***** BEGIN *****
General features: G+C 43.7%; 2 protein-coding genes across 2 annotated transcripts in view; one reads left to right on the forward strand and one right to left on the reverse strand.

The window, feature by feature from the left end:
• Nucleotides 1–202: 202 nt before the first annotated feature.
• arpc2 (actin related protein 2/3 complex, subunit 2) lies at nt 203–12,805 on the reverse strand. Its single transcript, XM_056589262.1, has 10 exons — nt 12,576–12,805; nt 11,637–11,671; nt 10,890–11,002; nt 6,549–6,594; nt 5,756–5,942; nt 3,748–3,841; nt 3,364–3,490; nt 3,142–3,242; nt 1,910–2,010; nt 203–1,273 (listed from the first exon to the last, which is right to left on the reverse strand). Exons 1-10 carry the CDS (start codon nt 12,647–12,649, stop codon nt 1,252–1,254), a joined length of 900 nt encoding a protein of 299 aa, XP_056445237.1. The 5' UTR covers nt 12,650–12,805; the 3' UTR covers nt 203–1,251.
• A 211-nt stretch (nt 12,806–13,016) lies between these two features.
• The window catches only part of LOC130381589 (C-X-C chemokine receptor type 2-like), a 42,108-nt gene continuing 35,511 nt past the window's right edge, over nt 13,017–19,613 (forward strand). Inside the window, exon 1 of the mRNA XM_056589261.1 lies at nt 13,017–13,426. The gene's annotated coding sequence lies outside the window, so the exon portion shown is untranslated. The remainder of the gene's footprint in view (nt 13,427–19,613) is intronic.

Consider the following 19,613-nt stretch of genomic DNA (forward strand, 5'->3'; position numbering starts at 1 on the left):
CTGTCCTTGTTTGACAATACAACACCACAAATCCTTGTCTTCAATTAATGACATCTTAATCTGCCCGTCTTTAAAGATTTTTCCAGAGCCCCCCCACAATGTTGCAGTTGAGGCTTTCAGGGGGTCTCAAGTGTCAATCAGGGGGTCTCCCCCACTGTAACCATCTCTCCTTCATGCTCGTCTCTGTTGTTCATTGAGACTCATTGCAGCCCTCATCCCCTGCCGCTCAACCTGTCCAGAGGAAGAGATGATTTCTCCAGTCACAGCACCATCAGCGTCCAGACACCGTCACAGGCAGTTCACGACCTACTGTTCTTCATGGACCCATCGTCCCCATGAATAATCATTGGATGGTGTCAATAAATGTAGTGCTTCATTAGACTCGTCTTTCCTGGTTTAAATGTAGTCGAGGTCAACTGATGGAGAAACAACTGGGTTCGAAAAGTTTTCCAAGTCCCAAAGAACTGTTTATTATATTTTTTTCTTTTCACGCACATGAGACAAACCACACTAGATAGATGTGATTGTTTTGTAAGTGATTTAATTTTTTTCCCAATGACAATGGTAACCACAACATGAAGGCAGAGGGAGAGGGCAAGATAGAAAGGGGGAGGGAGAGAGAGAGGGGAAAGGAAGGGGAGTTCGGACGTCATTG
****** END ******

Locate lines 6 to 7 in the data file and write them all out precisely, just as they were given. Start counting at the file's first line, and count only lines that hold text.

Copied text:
• The window catches only part of LOC130381589 (C-X-C chemokine receptor type 2-like), a 42,108-nt gene continuing 35,511 nt past the window's right edge, over nt 13,017–19,613 (forward strand). Inside the window, exon 1 of the mRNA XM_056589261.1 lies at nt 13,017–13,426. The gene's annotated coding sequence lies outside the window, so the exon portion shown is untranslated. The remainder of the gene's footprint in view (nt 13,427–19,613) is intronic.

Consider the following 19,613-nt stretch of genomic DNA (forward strand, 5'->3'; position numbering starts at 1 on the left):